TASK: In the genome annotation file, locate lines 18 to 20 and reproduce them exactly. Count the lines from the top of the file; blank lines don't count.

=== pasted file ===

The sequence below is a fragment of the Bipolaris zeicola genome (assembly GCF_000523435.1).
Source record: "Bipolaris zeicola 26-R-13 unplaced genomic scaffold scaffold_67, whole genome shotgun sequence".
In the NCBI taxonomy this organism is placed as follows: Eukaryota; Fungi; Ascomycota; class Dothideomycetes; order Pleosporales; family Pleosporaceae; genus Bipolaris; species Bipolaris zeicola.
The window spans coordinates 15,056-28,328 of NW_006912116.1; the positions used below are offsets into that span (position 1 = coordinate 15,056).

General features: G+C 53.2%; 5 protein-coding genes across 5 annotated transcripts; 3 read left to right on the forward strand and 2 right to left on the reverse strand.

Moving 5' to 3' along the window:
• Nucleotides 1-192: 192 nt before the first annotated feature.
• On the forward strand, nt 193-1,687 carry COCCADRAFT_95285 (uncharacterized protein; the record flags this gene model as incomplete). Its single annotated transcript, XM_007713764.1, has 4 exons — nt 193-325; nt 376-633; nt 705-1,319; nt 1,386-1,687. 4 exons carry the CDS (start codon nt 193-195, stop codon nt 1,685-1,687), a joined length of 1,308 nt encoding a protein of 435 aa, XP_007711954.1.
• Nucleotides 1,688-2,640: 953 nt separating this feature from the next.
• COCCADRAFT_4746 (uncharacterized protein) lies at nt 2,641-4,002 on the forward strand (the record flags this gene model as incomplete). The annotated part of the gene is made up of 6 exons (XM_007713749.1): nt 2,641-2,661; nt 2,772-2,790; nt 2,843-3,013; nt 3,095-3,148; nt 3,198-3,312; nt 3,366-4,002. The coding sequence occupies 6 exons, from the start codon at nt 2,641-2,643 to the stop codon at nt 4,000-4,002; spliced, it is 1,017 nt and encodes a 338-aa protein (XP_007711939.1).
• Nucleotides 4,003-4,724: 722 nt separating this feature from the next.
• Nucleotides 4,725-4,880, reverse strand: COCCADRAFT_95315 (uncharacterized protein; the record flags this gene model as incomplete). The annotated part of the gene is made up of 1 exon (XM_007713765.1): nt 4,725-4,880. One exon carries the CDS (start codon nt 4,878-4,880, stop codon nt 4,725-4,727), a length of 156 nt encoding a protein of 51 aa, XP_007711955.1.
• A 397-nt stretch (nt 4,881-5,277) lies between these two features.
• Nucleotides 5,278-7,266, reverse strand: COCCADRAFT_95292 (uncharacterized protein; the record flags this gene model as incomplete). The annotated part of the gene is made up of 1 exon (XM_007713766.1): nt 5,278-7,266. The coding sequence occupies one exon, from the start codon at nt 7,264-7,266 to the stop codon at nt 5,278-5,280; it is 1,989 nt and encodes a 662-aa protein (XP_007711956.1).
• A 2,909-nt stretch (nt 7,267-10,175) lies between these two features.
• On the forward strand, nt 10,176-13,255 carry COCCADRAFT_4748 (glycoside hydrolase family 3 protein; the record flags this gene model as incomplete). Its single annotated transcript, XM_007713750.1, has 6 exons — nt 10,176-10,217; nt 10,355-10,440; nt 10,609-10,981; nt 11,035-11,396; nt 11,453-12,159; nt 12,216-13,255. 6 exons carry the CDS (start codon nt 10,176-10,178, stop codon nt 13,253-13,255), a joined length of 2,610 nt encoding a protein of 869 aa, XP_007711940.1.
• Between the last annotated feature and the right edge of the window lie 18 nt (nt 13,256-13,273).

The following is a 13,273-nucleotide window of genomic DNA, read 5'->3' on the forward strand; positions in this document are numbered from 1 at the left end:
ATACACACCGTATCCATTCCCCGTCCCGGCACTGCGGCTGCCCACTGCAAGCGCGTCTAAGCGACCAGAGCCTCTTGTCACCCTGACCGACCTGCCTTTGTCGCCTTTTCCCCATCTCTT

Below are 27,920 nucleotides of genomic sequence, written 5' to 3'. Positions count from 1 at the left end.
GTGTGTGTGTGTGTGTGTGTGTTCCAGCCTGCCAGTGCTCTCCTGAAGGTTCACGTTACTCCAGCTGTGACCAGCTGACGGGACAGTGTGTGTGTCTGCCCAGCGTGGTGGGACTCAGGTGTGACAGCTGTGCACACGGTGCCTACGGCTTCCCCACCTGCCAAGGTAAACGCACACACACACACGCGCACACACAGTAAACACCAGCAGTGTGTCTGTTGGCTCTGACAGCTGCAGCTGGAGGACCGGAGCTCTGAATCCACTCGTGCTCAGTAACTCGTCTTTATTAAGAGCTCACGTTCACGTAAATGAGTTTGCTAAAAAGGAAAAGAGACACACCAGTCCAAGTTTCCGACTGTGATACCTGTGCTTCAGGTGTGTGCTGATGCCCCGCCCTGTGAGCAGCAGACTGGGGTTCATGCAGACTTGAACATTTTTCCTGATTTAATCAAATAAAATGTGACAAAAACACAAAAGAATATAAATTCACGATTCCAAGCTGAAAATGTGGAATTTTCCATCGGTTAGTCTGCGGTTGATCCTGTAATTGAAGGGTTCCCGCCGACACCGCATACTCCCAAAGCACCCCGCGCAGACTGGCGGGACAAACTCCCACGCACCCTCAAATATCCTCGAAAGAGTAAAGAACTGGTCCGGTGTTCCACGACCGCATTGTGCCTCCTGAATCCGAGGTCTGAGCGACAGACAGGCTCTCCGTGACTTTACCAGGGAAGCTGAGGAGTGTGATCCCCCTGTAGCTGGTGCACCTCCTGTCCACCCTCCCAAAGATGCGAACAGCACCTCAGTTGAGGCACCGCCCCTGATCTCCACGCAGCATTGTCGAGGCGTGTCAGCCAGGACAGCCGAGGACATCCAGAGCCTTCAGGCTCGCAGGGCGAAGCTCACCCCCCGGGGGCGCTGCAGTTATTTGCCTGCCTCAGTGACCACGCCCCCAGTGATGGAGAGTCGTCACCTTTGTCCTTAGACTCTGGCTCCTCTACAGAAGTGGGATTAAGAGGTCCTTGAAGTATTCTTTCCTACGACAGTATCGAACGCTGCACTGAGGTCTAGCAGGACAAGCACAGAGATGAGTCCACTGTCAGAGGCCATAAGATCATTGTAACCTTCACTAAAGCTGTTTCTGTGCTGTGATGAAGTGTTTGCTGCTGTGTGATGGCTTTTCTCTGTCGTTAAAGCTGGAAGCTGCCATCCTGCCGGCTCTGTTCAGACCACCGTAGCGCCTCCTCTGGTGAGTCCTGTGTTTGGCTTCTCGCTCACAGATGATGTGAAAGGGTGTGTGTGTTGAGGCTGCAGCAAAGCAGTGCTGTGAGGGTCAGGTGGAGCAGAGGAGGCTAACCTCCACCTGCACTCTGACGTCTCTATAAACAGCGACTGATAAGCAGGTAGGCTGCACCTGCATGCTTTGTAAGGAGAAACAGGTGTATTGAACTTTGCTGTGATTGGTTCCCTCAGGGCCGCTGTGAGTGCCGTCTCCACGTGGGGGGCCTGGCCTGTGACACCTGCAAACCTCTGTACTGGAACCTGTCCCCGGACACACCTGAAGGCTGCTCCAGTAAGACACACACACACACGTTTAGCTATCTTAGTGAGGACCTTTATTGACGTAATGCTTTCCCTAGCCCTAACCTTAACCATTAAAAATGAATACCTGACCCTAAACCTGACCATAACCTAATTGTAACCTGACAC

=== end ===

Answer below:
The following is a 13,273-nucleotide window of genomic DNA, read 5'->3' on the forward strand; positions in this document are numbered from 1 at the left end:
ATACACACCGTATCCATTCCCCGTCCCGGCACTGCGGCTGCCCACTGCAAGCGCGTCTAAGCGACCAGAGCCTCTTGTCACCCTGACCGACCTGCCTTTGTCGCCTTTTCCCCATCTCTT

Below are 27,920 nucleotides of genomic sequence, written 5' to 3'. Positions count from 1 at the left end.